Housing

'A national scandal': Half of teachers in England work with homeless children, damning poll finds

Teachers are reporting kids missing school or being sleep deprived in class as a result of homelessness, warns housing charity Shelter

children facing homelessness

Teachers reported kids coming to school hungry, tired or even missing classes altogether because of their housing situation. Image: Taylor Flowe / Unsplash

The number of children experiencing homelessness in England is rising and teachers are reporting that it’s causing kids to struggle with their education, a new poll has found.

The YouGov poll, on behalf of housing charity Shelter, quizzed 1,000 teachers across the country and found almost half had taught a homeless child while at a state school.

The poll comes as the number of children living in temporary accommodation has hit a new high of 140,000 with one in 84 children now homeless in B&Bs, hotel rooms and other makeshift homes.

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Polly Neate, chief executive of Shelter, said: “The immense damage being inflicted on their education is a national scandal.

“An alarming number of teachers are bearing witness to the horrors of homelessness and bad housing that families tell our services about every day. Appalling stories of children falling asleep in class because they don’t have their own bed, and parents filled with worry because they can’t even cook a hot meal in their grim hostel without a kitchen.

“How do we expect children to concentrate in class and succeed without a safe place to call home?

A shortage of affordable homes, record-high rents and the wider cost of living is leaving more families than ever before living in temporary accommodation.

The effects are being seen at schools across England.

More than 90% of teachers who work with children who have experienced homelessness in the last year said children are coming to school tired as a result of housing issues that could see them living in overcrowded homes or sharing beds with siblings or parents.

Meanwhile, 86% of these teachers reported that they’d seen children skip school as a result of their housing difficulties, typically this may be because their temporary accommodation might be out of the local area.

The conditions leave children with a lack of space to complete homework and 83% of the teachers quizzed in the poll said they had seen kids fail to do their work as a result.

Some temporary accommodation placements have no basic cooking facilities at all. Almost nine out of 10 teachers reported kids coming to school hungry while a similar number pointed out how housing issues have negatively affected kids’ mental health.

The housing crisis is not only having an impact in children on school, it’s also leading to some schools closing their doors.

Hackney Council announced four primary schools will close their doors in 2024 due to declining pupil numbers.

Rising house prices in recent years have pushed families out of the London borough and left schools struggling to stay open.

The council’s strategic housing market assessment showed that household growth in Hackney until 2039 will be predominantly in single people and cohabiting households, with little change in the projection for families with children.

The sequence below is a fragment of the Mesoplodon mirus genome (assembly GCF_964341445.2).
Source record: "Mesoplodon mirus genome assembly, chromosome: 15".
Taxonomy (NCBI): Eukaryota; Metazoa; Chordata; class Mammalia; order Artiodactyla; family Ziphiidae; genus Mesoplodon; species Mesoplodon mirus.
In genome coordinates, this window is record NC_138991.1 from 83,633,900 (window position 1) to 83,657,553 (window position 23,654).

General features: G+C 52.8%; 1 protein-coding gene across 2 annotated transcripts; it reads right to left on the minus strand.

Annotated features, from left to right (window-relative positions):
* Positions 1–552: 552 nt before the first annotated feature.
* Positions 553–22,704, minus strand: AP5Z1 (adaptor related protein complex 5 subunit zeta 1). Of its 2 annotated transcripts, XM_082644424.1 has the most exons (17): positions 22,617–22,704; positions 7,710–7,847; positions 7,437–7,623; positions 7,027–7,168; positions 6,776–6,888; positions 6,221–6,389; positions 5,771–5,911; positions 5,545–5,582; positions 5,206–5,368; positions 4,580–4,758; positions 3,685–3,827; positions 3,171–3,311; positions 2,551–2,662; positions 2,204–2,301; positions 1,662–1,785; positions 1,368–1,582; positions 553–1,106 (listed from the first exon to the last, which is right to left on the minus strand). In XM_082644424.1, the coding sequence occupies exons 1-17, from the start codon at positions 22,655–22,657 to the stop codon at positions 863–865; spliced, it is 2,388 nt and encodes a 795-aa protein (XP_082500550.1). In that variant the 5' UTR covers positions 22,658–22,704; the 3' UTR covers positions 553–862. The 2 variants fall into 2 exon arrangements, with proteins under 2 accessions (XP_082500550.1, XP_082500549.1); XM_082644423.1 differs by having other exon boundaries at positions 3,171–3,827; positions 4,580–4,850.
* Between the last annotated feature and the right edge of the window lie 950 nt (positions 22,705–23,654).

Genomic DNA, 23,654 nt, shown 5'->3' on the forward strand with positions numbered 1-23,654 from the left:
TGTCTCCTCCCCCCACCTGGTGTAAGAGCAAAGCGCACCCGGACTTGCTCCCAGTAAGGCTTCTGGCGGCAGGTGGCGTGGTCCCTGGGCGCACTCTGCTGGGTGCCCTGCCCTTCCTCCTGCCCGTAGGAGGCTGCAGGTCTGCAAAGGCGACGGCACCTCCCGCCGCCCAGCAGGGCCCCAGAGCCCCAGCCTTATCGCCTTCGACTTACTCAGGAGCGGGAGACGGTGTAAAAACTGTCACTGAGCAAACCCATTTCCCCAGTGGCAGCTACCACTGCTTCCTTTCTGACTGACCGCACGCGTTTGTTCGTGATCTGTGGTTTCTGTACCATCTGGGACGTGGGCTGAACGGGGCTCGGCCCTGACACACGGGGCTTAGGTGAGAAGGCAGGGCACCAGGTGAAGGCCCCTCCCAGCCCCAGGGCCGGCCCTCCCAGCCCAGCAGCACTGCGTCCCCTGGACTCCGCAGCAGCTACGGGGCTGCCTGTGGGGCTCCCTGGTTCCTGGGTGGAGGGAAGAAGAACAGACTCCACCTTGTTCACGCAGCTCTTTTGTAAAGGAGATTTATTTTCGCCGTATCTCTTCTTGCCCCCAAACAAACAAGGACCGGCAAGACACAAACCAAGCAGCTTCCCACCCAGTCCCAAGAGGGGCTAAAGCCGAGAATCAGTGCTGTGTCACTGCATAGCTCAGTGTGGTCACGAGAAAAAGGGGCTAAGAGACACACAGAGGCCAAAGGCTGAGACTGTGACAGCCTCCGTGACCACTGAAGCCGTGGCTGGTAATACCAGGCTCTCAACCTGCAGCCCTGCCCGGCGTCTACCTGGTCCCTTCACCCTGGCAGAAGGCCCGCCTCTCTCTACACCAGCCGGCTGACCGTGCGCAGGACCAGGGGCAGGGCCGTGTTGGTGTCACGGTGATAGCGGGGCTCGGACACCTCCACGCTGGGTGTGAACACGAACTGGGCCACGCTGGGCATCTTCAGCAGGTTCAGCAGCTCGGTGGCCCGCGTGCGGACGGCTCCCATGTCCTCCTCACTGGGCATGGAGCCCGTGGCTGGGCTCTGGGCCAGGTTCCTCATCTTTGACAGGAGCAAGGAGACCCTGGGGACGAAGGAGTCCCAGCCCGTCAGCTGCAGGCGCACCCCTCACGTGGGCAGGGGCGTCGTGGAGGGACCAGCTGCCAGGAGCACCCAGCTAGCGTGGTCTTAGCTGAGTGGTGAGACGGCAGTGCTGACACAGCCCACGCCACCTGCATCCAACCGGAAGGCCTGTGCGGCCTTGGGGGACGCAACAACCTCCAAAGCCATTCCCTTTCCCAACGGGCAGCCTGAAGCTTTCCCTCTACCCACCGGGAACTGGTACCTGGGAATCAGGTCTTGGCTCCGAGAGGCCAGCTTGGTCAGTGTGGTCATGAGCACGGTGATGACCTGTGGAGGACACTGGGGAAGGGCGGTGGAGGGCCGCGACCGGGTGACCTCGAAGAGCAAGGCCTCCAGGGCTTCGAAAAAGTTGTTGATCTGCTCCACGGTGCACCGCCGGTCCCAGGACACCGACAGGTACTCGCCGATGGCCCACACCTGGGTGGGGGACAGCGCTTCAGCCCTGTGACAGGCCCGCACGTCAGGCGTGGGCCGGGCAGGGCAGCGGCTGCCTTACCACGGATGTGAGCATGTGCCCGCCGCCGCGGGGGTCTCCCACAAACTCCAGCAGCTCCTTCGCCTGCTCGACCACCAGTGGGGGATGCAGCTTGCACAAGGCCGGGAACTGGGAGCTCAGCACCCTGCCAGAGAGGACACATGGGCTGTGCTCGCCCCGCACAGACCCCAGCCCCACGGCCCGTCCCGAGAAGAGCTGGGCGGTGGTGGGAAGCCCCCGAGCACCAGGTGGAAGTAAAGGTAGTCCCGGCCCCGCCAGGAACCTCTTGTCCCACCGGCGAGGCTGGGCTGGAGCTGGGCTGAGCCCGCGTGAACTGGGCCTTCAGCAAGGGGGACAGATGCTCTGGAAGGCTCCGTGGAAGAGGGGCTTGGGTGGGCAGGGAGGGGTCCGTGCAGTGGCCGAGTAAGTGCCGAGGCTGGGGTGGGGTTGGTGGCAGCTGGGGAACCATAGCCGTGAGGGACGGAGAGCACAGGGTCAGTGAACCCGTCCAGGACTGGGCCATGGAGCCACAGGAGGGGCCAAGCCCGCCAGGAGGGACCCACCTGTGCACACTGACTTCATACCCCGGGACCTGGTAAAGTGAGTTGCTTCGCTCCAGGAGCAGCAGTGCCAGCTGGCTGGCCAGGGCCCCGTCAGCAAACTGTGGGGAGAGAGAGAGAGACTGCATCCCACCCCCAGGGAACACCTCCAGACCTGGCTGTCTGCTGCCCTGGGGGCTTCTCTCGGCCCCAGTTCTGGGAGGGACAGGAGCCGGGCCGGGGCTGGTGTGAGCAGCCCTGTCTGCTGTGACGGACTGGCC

There are currently more than 600 empty places in reception classes in Hackney and that was leading to declining funding levels as a result.

In 2022-2023 alone, the 58 primary schools in Hackney were missing more than £30m in funding compared to if classrooms were full, the council said.

“We know schools are much more than places where children and young people go to get an education, they are a core part of the local community,” said Anntoinette Bramble, Hackney Council’s cabinet member for education.

“Following what the data tells us means that we had to make an incredibly difficult decision. But this is the only way to ensure that we can minimise the long-term negative impact on Hackney education and more widely on the council’s budget, at a time of extreme financial pressure.”

Ethan and his mum know what it’s like to feel the sharp end of the housing crisis in Hackney.

The 17-year-old’s family were forced out of their home and into homelessness six years ago due to a no-fault eviction

Their time in temporary accommodation has been marred by mould, disrepair and pest problems and it’s had a big impact on Ethan’s education.

We’re calling on the prime minister to make sure everyone can afford to stay in their homes and pay for the essentials. Will you join us and sign the petition?

“We spent just over a year in the hostel when we were first evicted. The place was infested with cockroaches and there wasn’t any drinking water – we didn’t even have a kitchen. If you wanted to do dishes, you had to use a bucket in the shower and cooking anything was impossible, so I often went to school hungry,” said Ethan.   

“I was always so exhausted because I had to wake up so early to get to school. I got home at 5.30pm every day because I had to stay late to do my homework. There just wasn’t any space to concentrate at home – the place was so small that mum was constantly injuring herself, and we were always bumping into each other. It was a nightmare.”

To donate to Shelter’s Urgent Winter Appeal, head to shelter.org.uk/donate

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